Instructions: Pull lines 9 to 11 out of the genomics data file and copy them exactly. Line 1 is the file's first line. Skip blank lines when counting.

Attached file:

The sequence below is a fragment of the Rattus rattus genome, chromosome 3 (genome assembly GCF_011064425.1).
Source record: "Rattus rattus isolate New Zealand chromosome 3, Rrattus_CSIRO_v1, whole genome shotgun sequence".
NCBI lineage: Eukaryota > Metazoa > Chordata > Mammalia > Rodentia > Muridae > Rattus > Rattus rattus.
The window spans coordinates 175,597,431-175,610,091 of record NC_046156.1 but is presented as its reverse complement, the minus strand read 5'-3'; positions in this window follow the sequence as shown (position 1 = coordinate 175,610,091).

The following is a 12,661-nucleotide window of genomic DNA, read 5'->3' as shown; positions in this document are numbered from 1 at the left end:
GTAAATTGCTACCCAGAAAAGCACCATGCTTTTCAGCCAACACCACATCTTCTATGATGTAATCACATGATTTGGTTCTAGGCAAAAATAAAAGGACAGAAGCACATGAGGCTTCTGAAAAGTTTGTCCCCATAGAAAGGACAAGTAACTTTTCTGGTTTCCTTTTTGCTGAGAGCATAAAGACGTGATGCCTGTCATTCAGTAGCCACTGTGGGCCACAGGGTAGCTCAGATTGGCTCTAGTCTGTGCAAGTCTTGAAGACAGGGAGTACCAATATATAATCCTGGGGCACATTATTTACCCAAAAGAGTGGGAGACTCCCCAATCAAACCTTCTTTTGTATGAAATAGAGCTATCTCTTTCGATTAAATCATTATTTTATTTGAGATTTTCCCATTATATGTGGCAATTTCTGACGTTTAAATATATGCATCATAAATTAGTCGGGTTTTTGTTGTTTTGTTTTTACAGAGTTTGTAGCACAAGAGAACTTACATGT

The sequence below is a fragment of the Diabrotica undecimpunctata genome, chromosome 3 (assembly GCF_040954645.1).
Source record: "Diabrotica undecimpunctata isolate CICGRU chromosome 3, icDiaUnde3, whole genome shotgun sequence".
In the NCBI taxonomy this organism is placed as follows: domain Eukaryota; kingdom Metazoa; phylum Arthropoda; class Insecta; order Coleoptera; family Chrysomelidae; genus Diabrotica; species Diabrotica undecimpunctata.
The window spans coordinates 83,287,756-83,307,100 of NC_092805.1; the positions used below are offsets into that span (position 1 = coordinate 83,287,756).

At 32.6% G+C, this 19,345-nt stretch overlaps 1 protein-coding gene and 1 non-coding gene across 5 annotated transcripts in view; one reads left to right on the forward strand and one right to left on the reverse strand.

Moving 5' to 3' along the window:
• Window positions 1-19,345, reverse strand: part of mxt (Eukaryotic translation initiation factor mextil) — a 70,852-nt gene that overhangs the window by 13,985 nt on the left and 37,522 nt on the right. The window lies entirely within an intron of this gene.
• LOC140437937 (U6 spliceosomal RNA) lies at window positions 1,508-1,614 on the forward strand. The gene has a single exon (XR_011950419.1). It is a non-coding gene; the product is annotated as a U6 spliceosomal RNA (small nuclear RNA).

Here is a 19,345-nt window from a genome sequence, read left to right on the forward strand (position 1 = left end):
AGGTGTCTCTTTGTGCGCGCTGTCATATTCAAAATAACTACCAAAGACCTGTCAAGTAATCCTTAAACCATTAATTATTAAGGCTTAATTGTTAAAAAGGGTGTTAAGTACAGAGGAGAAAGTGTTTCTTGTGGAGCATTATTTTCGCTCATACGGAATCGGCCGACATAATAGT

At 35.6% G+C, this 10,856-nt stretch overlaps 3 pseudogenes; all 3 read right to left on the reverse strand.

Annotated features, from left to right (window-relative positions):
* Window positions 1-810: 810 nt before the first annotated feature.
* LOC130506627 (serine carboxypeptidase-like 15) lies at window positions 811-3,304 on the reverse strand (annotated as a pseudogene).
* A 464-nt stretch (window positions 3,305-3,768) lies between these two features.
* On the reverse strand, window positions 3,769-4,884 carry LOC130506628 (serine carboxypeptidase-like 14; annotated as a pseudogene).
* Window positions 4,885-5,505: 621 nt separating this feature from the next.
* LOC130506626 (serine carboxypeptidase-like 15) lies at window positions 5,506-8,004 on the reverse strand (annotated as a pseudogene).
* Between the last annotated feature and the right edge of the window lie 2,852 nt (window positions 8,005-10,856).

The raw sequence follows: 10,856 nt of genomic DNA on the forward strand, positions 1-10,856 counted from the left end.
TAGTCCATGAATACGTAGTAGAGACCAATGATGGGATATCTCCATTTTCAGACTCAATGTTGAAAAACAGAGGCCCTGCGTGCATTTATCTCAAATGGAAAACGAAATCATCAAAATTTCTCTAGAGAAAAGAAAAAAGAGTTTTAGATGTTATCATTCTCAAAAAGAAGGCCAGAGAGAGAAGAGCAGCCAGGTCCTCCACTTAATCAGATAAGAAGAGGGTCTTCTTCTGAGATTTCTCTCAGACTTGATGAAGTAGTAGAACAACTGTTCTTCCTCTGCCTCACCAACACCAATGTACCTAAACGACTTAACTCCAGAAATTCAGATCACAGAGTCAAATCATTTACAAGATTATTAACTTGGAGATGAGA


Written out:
In the NCBI taxonomy this organism is placed as follows: domain Eukaryota; kingdom Metazoa; phylum Arthropoda; class Insecta; order Coleoptera; family Chrysomelidae; genus Diabrotica; species Diabrotica undecimpunctata.
The window spans coordinates 83,287,756-83,307,100 of NC_092805.1; the positions used below are offsets into that span (position 1 = coordinate 83,287,756).

At 32.6% G+C, this 19,345-nt stretch overlaps 1 protein-coding gene and 1 non-coding gene across 5 annotated transcripts in view; one reads left to right on the forward strand and one right to left on the reverse strand.